speed breeding and drones are the future of wheat production

Integrating modern plant breeding technologies to wheat production is vital to sustain global populations in the future, according to some researchers. Dr Lee Hickey, research fellow at the University of Queensland, will be running a workshop looking at 'speed breeding' and the use of drones at the 9th International Wheat Conference in Sydney next week. Dr Hickey and other scientists at the university developed speed breeding in 2013 from technologies developed by NASA.

 

 

Speed breeding accelerates the genetic gain in wheat, and is resistant to stripe rust and pre-harvest sprouting, which are common reasons for yield loss. "It's a great tool to develop wheat varieties faster [because] wheat breeding is slow; it can take 10 sometimes 20 years to develop a new and improved variety," Dr Hickey said.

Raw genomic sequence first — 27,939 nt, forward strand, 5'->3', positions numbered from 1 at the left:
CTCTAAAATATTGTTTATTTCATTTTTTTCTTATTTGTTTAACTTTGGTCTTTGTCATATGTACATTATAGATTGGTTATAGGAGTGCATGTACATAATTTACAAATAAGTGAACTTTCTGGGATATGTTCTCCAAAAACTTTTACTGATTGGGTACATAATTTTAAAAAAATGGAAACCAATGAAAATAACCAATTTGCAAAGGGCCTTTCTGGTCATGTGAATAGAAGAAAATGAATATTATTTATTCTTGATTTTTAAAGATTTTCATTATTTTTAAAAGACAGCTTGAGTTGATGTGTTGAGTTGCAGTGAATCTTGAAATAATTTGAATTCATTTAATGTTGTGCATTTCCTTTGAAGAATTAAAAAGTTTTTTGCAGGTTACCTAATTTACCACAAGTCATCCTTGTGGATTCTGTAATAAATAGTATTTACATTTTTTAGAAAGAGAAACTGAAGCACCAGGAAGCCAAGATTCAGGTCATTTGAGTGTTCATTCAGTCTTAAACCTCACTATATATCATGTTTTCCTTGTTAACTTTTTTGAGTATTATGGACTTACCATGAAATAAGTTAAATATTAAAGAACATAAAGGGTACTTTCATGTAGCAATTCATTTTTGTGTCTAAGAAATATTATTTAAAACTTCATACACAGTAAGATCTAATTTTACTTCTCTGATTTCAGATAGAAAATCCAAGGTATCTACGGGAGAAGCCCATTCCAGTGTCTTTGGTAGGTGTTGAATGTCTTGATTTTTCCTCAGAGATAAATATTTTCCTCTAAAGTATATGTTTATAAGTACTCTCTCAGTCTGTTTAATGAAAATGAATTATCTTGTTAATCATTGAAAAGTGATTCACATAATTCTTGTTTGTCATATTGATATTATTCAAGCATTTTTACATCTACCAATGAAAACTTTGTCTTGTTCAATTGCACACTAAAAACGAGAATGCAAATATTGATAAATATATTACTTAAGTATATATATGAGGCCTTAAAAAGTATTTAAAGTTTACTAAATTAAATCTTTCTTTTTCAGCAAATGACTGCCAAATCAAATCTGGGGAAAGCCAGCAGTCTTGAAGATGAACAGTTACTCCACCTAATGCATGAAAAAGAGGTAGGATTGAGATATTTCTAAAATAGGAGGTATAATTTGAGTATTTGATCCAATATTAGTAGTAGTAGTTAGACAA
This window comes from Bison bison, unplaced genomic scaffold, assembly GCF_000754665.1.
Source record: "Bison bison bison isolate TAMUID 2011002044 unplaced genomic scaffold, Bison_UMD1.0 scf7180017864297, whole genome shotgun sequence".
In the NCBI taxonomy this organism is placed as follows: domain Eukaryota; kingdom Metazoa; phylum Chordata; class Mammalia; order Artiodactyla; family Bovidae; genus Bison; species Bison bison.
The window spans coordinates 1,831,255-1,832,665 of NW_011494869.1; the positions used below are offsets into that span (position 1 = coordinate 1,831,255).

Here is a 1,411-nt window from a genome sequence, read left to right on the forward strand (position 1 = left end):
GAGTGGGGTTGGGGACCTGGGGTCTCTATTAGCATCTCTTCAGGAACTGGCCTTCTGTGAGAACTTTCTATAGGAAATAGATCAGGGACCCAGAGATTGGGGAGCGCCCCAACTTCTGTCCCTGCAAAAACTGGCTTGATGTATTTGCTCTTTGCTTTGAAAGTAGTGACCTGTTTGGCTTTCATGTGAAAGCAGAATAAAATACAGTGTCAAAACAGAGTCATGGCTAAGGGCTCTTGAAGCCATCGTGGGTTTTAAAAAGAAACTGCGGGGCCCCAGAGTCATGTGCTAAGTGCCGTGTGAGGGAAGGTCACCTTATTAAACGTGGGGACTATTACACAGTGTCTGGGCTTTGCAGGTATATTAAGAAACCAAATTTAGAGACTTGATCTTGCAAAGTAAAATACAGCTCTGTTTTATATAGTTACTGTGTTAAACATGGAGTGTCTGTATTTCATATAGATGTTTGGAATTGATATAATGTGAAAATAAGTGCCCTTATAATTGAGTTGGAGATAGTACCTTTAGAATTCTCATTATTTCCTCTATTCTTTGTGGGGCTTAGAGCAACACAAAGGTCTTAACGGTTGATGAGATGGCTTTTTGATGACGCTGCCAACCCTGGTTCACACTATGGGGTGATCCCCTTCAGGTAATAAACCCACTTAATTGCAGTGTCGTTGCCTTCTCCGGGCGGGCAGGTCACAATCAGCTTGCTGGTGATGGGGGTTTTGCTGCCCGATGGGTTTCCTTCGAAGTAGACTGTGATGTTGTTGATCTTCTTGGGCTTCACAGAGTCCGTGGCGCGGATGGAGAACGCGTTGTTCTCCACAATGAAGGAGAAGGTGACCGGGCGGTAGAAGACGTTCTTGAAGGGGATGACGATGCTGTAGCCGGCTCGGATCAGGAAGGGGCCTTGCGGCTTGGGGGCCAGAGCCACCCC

"Companies are starting to use it now to breed varieties in Australia which is fantastic."  Dr Hickey said other emerging technologies are also proving valuable for farmers on the field. He said the workshops at the global conference are aimed at early career breeders and scientists. "It's very important that we are attracting young people into science and wheat improvement," he said.

"We need new ideas, we need to be thinking outside of the box because we face some pretty big challenges in the future to grow a growing population."

source: abc website

 

lee-hicley-speed-wheat researcher-speeds-wheat-breeding
Lee Hickey is growing plants under lights to speed the breeding process up six times.
"We need new ideas, we need to be thinking outside of the box  because we face some pretty big challenges in the future to grow a growing population.
Lee Hickey, University of Queensland research fellow
speed breeding and drones are the future of wheat production
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